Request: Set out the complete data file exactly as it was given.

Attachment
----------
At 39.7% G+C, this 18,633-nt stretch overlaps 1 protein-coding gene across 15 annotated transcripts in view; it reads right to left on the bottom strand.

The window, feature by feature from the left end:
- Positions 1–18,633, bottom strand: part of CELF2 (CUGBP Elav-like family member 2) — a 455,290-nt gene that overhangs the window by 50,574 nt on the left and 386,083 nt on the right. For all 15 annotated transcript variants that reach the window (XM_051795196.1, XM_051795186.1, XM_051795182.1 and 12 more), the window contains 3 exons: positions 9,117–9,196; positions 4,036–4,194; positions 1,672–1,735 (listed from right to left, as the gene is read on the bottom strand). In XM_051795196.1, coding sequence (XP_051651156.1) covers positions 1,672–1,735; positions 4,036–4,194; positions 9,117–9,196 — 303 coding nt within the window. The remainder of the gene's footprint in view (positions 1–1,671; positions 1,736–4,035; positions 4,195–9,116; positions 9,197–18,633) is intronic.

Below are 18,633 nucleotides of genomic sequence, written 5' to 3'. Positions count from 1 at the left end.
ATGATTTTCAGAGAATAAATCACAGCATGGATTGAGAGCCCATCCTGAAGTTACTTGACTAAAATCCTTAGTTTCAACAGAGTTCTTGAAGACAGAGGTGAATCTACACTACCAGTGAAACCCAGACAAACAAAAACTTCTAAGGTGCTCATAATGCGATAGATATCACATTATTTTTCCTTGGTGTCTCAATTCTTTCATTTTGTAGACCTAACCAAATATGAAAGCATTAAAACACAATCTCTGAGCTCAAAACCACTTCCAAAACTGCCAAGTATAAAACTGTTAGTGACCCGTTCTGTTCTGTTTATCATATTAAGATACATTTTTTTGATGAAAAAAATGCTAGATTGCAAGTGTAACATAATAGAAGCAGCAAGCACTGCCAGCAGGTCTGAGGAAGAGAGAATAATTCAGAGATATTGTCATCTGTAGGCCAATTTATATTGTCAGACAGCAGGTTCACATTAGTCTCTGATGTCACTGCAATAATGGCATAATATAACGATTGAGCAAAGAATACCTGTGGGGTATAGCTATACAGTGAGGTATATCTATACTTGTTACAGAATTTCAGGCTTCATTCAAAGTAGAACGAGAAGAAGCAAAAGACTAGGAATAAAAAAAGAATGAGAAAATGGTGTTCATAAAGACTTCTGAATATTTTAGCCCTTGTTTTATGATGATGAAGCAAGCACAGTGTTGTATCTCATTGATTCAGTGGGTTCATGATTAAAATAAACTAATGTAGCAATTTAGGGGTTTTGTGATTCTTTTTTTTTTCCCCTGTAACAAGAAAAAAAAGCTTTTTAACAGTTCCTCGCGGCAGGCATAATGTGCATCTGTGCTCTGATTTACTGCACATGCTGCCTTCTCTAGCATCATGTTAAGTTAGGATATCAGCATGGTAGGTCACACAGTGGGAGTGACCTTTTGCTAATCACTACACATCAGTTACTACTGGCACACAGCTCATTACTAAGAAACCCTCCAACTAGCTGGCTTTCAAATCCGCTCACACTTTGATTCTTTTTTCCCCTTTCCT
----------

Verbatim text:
At 39.7% G+C, this 18,633-nt stretch overlaps 1 protein-coding gene across 15 annotated transcripts in view; it reads right to left on the bottom strand.

The window, feature by feature from the left end:
- Positions 1–18,633, bottom strand: part of CELF2 (CUGBP Elav-like family member 2) — a 455,290-nt gene that overhangs the window by 50,574 nt on the left and 386,083 nt on the right. For all 15 annotated transcript variants that reach the window (XM_051795196.1, XM_051795186.1, XM_051795182.1 and 12 more), the window contains 3 exons: positions 9,117–9,196; positions 4,036–4,194; positions 1,672–1,735 (listed from right to left, as the gene is read on the bottom strand). In XM_051795196.1, coding sequence (XP_051651156.1) covers positions 1,672–1,735; positions 4,036–4,194; positions 9,117–9,196 — 303 coding nt within the window. The remainder of the gene's footprint in view (positions 1–1,671; positions 1,736–4,035; positions 4,195–9,116; positions 9,197–18,633) is intronic.

Below are 18,633 nucleotides of genomic sequence, written 5' to 3'. Positions count from 1 at the left end.
ATGATTTTCAGAGAATAAATCACAGCATGGATTGAGAGCCCATCCTGAAGTTACTTGACTAAAATCCTTAGTTTCAACAGAGTTCTTGAAGACAGAGGTGAATCTACACTACCAGTGAAACCCAGACAAACAAAAACTTCTAAGGTGCTCATAATGCGATAGATATCACATTATTTTTCCTTGGTGTCTCAATTCTTTCATTTTGTAGACCTAACCAAATATGAAAGCATTAAAACACAATCTCTGAGCTCAAAACCACTTCCAAAACTGCCAAGTATAAAACTGTTAGTGACCCGTTCTGTTCTGTTTATCATATTAAGATACATTTTTTTGATGAAAAAAATGCTAGATTGCAAGTGTAACATAATAGAAGCAGCAAGCACTGCCAGCAGGTCTGAGGAAGAGAGAATAATTCAGAGATATTGTCATCTGTAGGCCAATTTATATTGTCAGACAGCAGGTTCACATTAGTCTCTGATGTCACTGCAATAATGGCATAATATAACGATTGAGCAAAGAATACCTGTGGGGTATAGCTATACAGTGAGGTATATCTATACTTGTTACAGAATTTCAGGCTTCATTCAAAGTAGAACGAGAAGAAGCAAAAGACTAGGAATAAAAAAAGAATGAGAAAATGGTGTTCATAAAGACTTCTGAATATTTTAGCCCTTGTTTTATGATGATGAAGCAAGCACAGTGTTGTATCTCATTGATTCAGTGGGTTCATGATTAAAATAAACTAATGTAGCAATTTAGGGGTTTTGTGATTCTTTTTTTTTTCCCCTGTAACAAGAAAAAAAAGCTTTTTAACAGTTCCTCGCGGCAGGCATAATGTGCATCTGTGCTCTGATTTACTGCACATGCTGCCTTCTCTAGCATCATGTTAAGTTAGGATATCAGCATGGTAGGTCACACAGTGGGAGTGACCTTTTGCTAATCACTACACATCAGTTACTACTGGCACACAGCTCATTACTAAGAAACCCTCCAACTAGCTGGCTTTCAAATCCGCTCACACTTTGATTCTTTTTTCCCCTTTCCT